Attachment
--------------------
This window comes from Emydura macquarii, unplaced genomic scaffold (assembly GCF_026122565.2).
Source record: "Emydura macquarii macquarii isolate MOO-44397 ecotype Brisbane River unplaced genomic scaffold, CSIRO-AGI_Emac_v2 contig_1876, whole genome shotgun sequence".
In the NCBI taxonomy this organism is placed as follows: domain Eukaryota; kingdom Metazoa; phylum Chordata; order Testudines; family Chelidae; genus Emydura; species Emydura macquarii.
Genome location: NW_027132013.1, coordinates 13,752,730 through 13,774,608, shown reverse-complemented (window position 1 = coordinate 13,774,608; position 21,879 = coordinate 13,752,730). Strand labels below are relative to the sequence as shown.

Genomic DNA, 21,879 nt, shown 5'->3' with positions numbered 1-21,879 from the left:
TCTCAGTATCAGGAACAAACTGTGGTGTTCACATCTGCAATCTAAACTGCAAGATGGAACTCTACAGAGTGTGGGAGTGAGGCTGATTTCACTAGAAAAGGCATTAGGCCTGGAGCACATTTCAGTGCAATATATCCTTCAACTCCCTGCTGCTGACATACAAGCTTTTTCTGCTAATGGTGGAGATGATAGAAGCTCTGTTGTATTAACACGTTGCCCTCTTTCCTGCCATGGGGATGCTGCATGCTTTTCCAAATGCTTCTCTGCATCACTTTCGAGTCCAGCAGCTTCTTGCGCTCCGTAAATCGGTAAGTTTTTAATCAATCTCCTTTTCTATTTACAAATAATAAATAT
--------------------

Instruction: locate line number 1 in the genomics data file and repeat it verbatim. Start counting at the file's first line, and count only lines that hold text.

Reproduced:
This window comes from Emydura macquarii, unplaced genomic scaffold (assembly GCF_026122565.2).